“Shoppers will be watching food prices closely. Two-thirds (65 per cent) believe food prices will have the biggest impact on their personal finances this year, ahead of energy bills (58 per cent), petrol prices (53 per cent) and interest rates (28 per cent). Some recent cost increases for producers have begun to take effect but with currencies in such a state of flux, the picture for later in the year is very hard to predict.”
Notes to editors:
The BRC-KPMG Retail Sales Monitor measures changes in the actual value (including VAT) of retail sales, excluding automotive fuel. The Monitor measures the value of spending and hence does not adjust for price or VAT changes. If prices are rising, sales volumes will increase by less than sales values. In times of price deflation, sales volumes will increase by more than sales values.
Retailers report the value of their sales for the current period and the equivalent period a year ago. These figures are reported both in total and on a ‘like-for-like’ basis.
Total sales growth is the percentage change in the value of all sales compared to the same period a year earlier. The total sales measure is used to assess market level trends in retail sales. It is a guide to the growth of the whole retail industry, or how much consumers in total are spending in retail – retail spending represents approximately one-third of consumer spending. It is this measure that is often used by economists. Many retailers include distance sales as a component of total sales.
‘Like-for-like’ sales growth (LFL) is the percentage change in the value of comparable sales compared to the same period a year earlier. It excludes any spending in stores that opened or closed in the intervening year, thus stripping out the effect on sales of changes in floorspace. Many retailers include distance sales as a component of like-for-like comparable sales.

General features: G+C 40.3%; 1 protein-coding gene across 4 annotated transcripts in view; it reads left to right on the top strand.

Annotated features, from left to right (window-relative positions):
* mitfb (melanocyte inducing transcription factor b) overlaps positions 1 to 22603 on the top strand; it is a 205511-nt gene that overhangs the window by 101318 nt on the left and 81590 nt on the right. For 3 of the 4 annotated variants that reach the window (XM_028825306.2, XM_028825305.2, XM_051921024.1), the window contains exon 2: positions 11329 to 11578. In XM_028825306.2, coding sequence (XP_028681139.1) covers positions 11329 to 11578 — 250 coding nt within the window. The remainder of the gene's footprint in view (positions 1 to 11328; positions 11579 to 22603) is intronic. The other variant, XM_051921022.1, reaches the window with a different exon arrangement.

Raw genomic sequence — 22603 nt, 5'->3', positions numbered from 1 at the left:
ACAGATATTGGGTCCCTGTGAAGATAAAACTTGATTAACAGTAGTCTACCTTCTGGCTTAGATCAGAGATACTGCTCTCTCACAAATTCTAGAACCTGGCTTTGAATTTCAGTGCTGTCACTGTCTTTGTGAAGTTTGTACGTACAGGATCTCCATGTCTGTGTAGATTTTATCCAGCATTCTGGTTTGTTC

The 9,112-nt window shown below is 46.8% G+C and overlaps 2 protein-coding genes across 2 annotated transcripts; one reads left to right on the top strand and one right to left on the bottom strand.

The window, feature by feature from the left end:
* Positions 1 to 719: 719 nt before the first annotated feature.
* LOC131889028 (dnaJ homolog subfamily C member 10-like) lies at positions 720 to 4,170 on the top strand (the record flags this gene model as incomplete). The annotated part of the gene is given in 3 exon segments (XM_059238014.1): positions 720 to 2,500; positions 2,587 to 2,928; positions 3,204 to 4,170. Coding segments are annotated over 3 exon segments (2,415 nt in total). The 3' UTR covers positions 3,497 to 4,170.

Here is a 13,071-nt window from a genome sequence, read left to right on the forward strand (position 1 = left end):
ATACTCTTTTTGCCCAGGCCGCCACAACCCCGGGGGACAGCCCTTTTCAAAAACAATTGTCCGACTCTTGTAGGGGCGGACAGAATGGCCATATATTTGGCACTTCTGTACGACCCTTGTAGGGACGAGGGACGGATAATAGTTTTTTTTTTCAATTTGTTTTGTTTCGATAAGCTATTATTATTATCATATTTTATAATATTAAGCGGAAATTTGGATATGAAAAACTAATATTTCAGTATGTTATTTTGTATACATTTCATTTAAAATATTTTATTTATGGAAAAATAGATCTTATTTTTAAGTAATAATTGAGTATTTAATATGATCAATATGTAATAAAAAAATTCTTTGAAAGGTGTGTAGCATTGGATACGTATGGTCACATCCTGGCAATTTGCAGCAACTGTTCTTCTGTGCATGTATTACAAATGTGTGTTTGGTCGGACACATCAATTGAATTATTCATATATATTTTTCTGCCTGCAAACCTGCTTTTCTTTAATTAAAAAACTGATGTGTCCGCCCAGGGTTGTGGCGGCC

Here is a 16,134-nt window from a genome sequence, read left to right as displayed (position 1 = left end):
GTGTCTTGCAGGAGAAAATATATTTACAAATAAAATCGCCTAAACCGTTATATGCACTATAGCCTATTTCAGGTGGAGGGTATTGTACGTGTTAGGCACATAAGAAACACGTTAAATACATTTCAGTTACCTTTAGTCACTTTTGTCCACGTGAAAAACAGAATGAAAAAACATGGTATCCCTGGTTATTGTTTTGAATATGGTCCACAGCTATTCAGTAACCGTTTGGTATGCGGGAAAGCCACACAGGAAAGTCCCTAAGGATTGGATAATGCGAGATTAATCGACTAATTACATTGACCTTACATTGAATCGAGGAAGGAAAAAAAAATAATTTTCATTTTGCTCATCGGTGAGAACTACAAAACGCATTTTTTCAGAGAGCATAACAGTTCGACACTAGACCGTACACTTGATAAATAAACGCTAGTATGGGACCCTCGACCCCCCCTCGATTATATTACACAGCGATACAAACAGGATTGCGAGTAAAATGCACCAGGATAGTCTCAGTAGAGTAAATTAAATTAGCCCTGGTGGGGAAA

The like-for-like measure is often used by retailers, the city and analysts to assess the performance of individual companies, retail sectors and the industry overall, without the distorting effect of changes in floorspace.
Online (including mail order and phone) sales of non-food are transactions which take place over the internet, or via mail order or phone. Online sales growth is the percentage change in the value of online sales compared to those in the same period a year earlier. It is a guide to the growth of sales made by these non-store channels. It should be noted that online sales are still a small proportion of total UK retail sales. Estimates based on ONS figures show about 10 per cent of total UK retail sales (food and non-food) are achieved via the internet.